Ten Artistic Essentials for Singers

At the closing Liederabend of our 2018 Vienna: Language of Lieder program (in the Bösendorfer Saal of the Mozart “Figaro” Haus), I gave our ten brilliant students the following ten “gifts.” At that time (June 23, 2018), the list was delivered as a monologue. Here it is written and revised, for your consideration.

[NB: These tasks are sequential; each is to some degree dependent on the previous ones.]

  1. Commit to and enjoy the challenge of consistent, progressive work on yourself and your skills. You must be in it for “the long haul.”
  2. Become the strongest musician you can possibly be. This effort must be constantly addressed, and complacency must be avoided. Mastering another instrument (e.g., piano) and exploring that repertoire will make it less likely for vocal issues to distract you from honestly evaluating your musicianship. Much of what is perceived as vocal problems is actually a “software failure,” in that the voice is not given clear commands by the inner ear, due to weak musical skills. In other words, don’t always blame bad singing on poor vocal technique.
  3. Read as a poet, not in a monotone, non-personalized voice. Merely pretending to be expressive puts you on track for specific interpretive choices. You must choose to be expressive in order to express.
  4. Enjoy the ongoing discovery of interplay between text and music, the essence of meaningful, effective, and beautiful singing. Never be simply a “sound machine.” Yes, there are times in vocalization (at every level of development) when the sound itself is explored, but this kind of work is not a final stage.
  5. See the page, hear the music, feel meaning, release beauty.
  6. Commit to artistic choices. The willingness to do so reflects and requires personal courage.
  7. Be willing to take risks.
  8. Enjoy the sound of your own voice, and how it feels to release your own, authentic sound. Merely making the appropriate sound is not enough. The sound of the voice itself is a major vehicle for expression, not only specific musical/textual choices.
  9. Know your technique(s) so well that you almost never think about it in performance. Performance is not about working hard, remembering to push all the right buttons.
  10. Know yourself so well that you need “check in” only occasionally. It is the immature and undisciplined artist who constantly disappears from the audience’s view in order to search for him/herself. A secure artistic foundation is a base of operation, constantly supporting the performance.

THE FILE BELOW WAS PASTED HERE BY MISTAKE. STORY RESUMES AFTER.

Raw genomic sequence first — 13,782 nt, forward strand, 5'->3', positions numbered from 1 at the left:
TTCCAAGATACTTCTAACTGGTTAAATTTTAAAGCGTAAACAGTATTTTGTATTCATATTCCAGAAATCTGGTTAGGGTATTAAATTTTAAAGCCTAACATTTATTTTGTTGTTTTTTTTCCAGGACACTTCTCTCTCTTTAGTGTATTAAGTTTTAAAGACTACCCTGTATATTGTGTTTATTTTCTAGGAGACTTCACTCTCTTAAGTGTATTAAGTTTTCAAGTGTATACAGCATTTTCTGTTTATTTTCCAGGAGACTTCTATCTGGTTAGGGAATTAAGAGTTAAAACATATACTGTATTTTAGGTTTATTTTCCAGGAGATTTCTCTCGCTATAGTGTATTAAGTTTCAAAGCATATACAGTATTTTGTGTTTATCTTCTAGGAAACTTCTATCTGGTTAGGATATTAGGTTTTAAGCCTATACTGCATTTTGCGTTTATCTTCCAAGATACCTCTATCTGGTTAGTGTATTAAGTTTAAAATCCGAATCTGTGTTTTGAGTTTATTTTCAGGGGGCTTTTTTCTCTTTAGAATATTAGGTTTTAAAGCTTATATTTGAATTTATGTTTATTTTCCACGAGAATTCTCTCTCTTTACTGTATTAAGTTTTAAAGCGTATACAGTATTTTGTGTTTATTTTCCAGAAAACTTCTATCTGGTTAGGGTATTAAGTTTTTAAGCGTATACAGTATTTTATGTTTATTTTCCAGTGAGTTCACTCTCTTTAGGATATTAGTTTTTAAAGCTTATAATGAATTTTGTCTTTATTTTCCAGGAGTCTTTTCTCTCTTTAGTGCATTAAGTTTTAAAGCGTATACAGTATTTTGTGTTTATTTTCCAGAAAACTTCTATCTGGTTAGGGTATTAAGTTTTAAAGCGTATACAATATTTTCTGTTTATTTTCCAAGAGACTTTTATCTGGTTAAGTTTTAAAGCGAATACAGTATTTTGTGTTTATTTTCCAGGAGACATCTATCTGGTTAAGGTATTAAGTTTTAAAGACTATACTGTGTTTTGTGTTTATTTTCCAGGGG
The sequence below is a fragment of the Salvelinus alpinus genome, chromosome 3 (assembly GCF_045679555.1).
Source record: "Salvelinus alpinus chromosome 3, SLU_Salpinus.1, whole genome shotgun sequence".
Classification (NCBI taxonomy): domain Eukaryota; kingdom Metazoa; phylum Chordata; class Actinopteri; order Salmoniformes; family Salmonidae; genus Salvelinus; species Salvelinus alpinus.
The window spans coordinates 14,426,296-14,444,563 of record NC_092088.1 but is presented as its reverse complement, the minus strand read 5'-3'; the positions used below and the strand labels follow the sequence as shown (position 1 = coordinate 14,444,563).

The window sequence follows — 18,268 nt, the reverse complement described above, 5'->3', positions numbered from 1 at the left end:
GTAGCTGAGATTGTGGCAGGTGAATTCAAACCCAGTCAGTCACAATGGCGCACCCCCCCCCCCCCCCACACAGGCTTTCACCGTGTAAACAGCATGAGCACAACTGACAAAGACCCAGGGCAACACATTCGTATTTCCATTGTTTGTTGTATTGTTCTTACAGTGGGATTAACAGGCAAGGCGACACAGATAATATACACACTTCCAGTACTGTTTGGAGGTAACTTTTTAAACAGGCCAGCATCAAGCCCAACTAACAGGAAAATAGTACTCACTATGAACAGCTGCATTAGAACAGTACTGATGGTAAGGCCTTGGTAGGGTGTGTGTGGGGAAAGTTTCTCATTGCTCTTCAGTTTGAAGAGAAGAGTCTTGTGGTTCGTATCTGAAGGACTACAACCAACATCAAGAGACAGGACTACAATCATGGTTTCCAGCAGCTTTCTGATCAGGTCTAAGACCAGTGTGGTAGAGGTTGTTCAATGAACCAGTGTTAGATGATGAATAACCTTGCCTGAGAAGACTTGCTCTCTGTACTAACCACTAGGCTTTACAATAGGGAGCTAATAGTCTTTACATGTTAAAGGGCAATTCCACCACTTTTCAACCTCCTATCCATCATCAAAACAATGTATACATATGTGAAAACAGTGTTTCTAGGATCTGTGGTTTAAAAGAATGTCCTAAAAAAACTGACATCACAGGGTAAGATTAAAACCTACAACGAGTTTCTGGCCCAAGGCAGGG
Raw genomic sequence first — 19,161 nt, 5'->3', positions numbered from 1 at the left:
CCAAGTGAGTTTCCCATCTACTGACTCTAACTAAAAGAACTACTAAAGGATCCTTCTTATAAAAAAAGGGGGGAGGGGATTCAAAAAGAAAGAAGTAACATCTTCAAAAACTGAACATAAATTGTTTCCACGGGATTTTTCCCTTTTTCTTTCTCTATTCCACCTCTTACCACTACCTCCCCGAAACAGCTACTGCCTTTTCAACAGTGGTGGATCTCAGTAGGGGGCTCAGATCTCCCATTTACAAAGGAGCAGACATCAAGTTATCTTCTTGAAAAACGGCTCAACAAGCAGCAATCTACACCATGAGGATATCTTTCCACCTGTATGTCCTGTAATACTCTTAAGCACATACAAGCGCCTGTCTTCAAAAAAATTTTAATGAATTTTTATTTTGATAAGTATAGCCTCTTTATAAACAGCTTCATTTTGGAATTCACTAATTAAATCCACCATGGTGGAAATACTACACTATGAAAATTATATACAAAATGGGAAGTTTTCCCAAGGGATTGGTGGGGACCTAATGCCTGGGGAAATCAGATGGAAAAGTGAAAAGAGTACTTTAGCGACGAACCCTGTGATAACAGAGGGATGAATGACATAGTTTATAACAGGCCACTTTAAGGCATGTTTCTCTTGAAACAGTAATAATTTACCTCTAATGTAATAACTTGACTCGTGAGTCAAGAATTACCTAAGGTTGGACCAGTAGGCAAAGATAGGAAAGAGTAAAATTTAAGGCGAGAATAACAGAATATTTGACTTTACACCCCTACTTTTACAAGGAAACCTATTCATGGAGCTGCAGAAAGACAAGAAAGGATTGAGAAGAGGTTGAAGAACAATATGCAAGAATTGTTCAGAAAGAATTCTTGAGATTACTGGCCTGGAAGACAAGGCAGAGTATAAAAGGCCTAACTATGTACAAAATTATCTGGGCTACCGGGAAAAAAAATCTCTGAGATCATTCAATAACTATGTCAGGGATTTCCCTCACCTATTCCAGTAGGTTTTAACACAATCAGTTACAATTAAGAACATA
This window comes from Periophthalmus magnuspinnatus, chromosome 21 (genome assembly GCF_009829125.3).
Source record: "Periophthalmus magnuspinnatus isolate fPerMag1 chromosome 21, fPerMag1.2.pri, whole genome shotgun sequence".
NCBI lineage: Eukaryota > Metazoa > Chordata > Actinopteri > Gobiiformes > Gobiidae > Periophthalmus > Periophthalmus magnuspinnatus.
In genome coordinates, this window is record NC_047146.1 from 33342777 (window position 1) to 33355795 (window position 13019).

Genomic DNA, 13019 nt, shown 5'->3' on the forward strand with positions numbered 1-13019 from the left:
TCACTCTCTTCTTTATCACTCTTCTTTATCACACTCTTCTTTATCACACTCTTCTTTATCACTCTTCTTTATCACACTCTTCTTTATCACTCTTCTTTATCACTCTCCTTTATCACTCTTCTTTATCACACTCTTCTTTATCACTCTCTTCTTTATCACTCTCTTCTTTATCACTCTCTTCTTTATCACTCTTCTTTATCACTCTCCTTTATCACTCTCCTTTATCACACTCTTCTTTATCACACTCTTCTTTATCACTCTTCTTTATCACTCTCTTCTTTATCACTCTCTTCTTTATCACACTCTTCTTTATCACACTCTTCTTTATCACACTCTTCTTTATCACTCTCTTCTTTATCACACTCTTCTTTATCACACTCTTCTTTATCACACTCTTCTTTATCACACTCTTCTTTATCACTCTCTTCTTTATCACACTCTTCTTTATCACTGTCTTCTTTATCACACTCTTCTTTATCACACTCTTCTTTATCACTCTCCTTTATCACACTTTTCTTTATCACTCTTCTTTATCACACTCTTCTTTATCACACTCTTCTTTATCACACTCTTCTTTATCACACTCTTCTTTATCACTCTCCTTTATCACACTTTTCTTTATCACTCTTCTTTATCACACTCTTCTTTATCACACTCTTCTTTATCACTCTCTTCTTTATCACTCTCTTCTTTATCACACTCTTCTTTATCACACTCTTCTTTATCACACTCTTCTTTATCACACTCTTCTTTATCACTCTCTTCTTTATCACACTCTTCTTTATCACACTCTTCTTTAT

BONUS: Repeat frequently.

 

But I wanted cake!

Young students – all of us, actually – can be easily confused by perceived differences of opinion and method among various teachers, coaches, or conductors. Although accomplished and trustworthy artists/teachers hold certain essential values in common, each one of them has unique preferences and insights.

Combine that individuality with the fact that each student is a “moving target” at every moment, and it becomes even more difficult to find absolute, fundamental rules about artistry, even about technique. It is even less likely that one will find a definitive and specific plan for interpreting any piece of music.

Yes, through comparing performances of a piece by past and present artists we can begin to perceive common ideas and characteristics. However, we never really know an artist’s intention, we know only how we take it in from the air. Merely imitating our perception of what we’ve heard or seen can actually take us further away from a performer’s authentic and more meaningful intention.

What a privilege in lessons or classes, to hear a seasoned artist describe and/or demonstrate those inner, creative impulses that give birth to what we actually take in as listeners. Only through considerable time in study, consideration, and practice, does one develop the unique balance that begins to define his/her own artistic personality. When an artist (surely including students) is privileged to encounter advice/teaching from a great and more experienced artist, growth can and should result!

Consider something so basic as tempo. One teacher may insist on a faster tempo in a song, perhaps due to the student’s lethargy and lack of conviction, or because she/he is lost in inner space, searching for profundity. Another teacher may insist on a slower tempo on the same piece, to help that same student on another day to find gravity and more intense delivery of the song’s essence.

Dogmatic instructions for the “correct” performance of anything are suspect, at best. One is wise to stop looking for the perfect interpretation of anything. Avoid simplistic, mass-marketed methods that seem logical, even effective in some limited way. Such cookie-cutter approaches lead to pretense and “looks-like” imitations, not true and unique artistry.

The privilege and responsibility of an artist is to synthesize input from various sources, finally coming up with performances that honor essential and needed “rules,” yet those performances are marked with the performer’s fingerprints.